Of the four players, Castillo is the one who definitely should not be considered. Fantasy baseball owners always enjoy hyped prospects, and Castillo's advanced age makes him more likely than most newcomers to have success in his rookie campaign. But he cannot be measured against outstanding fantasy assets such as Lester, Zimmermann or Hamilton until he posts at least one strong Major League season.
The values of the remaining three players are quite closer. Lester has been arguably the best fantasy asset this season, but his career numbers are not outstanding. Even with his 2014 success, the lefty's career ERA is 3.58. That is not an impressive number in this era of pitching excellence. Lester's 1.28 career WHIP should also remind fantasy owners that he is not usually as effective as he has been this season. The 30-year-old is a terrific sell-high candidate in keeper leagues.
Zimmermann would be a fine option if Colton needs to keep a pitcher. He has terrific career numbers, and at age 28 he could still take another small step forward. He is a fine No. 2 starter in mixed leagues next season.
But the choice here is Hamilton. The 24-year-old had a mediocre rookie season by his speedy standards, and even with mixed results he could notch 60 steals by the time the final game is finished. With a full season under his belt, Hamilton could top the 75-steal mark in his second year, which would make him a real difference-maker in all leagues. It is true that the speedster struggled in this second half of 2014, but it is not unusual to see rookies hit the wall at some point in the summer. The Reds' offense on the whole struggled down the stretch, and carrying a heavy burden of being a team's leadoff hitter is a lot to expect for a first-year player.
Q: Keeping Mike Trout, Miguel Cabrera, Andrew McCutchen, Robinson Cano and Stephen Strasburg. Last keeper is between Hamilton, Dee Gordon, Corey Dickerson and Javier Baez? -- @cecilirippy
First of all, the top-five keepers are an outstanding group. Trout, Cabrera and McCutchen will all be first-round picks next season, and Cano will be taken in the second round in most leagues. Strasburg is a borderline ace who is young enough to take another step forward.
Baez should not be considered as the final keeper. He has flashed some exciting potential, but his terrible strikeout rate gives him the potential to be a fantasy bust next season.
Gordon should also not be considered. Many fantasy owners will be excited about his 64 steals, but he swiped 34 of those bases in the first two months of the season. He could struggle to reach 50 steals in 2015.
The choice here is Dickerson. The 25-year-old could post numbers around 30 homers, 90 RBIs, 10 steals and a .300 batting average next season. With Coors Field by his side, the sky is the limit for Dickerson. With a choice of Hamilton, a fantasy team is automatically the favorite to lead its league in steals. Hamilton could lead the Majors in steals several times over the course of his career. Barring injury, 55 steals is likely his floor next season, and his ceiling could be over 75 swipes. But Dickerson offers terrific five-category production. It is a better idea to start with Dickerson, and look for cheap speed later in the draft.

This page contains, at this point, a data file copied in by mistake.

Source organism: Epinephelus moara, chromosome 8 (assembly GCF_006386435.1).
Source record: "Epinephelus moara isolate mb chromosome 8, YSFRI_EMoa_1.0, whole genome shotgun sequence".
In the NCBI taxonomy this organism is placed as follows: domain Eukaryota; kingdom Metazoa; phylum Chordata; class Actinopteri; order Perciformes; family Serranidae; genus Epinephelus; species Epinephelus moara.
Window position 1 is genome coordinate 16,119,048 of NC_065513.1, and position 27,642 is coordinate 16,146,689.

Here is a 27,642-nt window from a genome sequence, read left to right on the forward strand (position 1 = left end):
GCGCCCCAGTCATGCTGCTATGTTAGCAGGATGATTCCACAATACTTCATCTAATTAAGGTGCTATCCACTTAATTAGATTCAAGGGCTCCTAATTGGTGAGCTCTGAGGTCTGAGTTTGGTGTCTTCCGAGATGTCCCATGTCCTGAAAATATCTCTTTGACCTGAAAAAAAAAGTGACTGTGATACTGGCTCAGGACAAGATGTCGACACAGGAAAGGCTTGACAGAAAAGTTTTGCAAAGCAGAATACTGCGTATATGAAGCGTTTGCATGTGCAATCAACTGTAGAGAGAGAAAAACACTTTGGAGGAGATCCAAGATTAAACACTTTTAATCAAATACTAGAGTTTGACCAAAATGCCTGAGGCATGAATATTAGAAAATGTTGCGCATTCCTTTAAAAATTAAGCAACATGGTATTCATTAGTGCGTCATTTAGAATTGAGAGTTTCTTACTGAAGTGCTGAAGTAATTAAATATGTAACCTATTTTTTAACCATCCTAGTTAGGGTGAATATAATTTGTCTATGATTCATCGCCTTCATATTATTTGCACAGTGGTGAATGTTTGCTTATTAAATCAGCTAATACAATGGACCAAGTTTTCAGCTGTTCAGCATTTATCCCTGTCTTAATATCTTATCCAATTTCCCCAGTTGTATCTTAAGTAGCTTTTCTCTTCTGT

Q: 12-team league with six keepers. Clayton Kershaw, Johnny Cueto for sure. Deciding on four of Jacoby Ellsbury, Adrian Beltre, David Wright, Anthony Rendon, Matt Kemp and Jorge Soler. Help! -- @ShawnCayley
Kershaw and Cueto sure are a nice start for a pitching staff, as they are arguably both top-five starters for 2015.
Ellsbury is an automatic keeper in virtually all leagues for next season. His ability to post 15 homers and 40 steals makes him a special player, and he should be able to total more RBIs and runs scored if the Yankees can improve his supporting cast.
Rendon is also a terrific option. The 24-year-old is just getting started on what should be a remarkable career. He could put together a string of 20-20 seasons, with helpful production in all five categories. Rendon's ability at multiple positions also enhances his value.
Despite his advanced age, Beltre should also be kept from this group. The 35-year-old offers an elite batting average, and his power numbers could spike next season when his surrounding lineup returns to full health.
That leaves one spot left for Wright, Kemp or Soler. Of the three, Wright should not be seriously considered. The Mets star slugger has a checkered injury history, and those ailments seem to be catching up with him. Because Shawn already owns Beltre and Rendon, he has little use for another third baseman.
That leaves Kemp and Soler. Shawn should likely be in win-now mode for 2015, because his other keepers are excellent. In that case, he should go with the veteran and take Kemp. The 29-year-old has been one of the best hitters in baseball in the second half, with 15 homers, 49 RBIs and a .311 batting average in 219 at-bats. In 2012, Kemp was the No. 1 overall pick in many fantasy leagues. He may never again reach that status, but he could have a few more outstanding seasons if he can stay healthy. Soler is certainly an exciting prospect, and he should be an excellent hitter in the Majors next season. But he does not offer any speed, and it would not be surprising to see him show some inconsistency during his first full season.